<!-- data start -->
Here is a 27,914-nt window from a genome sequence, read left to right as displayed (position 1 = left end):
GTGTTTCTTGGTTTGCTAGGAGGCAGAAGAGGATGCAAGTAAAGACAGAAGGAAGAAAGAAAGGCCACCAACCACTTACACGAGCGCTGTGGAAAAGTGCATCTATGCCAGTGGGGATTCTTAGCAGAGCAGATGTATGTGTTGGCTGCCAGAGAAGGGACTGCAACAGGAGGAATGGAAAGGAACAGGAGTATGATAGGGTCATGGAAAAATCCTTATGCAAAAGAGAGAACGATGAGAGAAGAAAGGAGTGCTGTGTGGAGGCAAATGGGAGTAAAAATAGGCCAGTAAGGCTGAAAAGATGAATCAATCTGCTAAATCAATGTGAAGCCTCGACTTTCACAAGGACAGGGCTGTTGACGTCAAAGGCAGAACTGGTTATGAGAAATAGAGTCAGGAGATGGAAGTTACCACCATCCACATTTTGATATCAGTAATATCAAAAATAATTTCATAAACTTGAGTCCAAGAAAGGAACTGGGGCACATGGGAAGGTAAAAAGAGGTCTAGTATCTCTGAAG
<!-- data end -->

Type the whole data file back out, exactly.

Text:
Here is a 27,914-nt window from a genome sequence, read left to right as displayed (position 1 = left end):
GTGTTTCTTGGTTTGCTAGGAGGCAGAAGAGGATGCAAGTAAAGACAGAAGGAAGAAAGAAAGGCCACCAACCACTTACACGAGCGCTGTGGAAAAGTGCATCTATGCCAGTGGGGATTCTTAGCAGAGCAGATGTATGTGTTGGCTGCCAGAGAAGGGACTGCAACAGGAGGAATGGAAAGGAACAGGAGTATGATAGGGTCATGGAAAAATCCTTATGCAAAAGAGAGAACGATGAGAGAAGAAAGGAGTGCTGTGTGGAGGCAAATGGGAGTAAAAATAGGCCAGTAAGGCTGAAAAGATGAATCAATCTGCTAAATCAATGTGAAGCCTCGACTTTCACAAGGACAGGGCTGTTGACGTCAAAGGCAGAACTGGTTATGAGAAATAGAGTCAGGAGATGGAAGTTACCACCATCCACATTTTGATATCAGTAATATCAAAAATAATTTCATAAACTTGAGTCCAAGAAAGGAACTGGGGCACATGGGAAGGTAAAAAGAGGTCTAGTATCTCTGAAG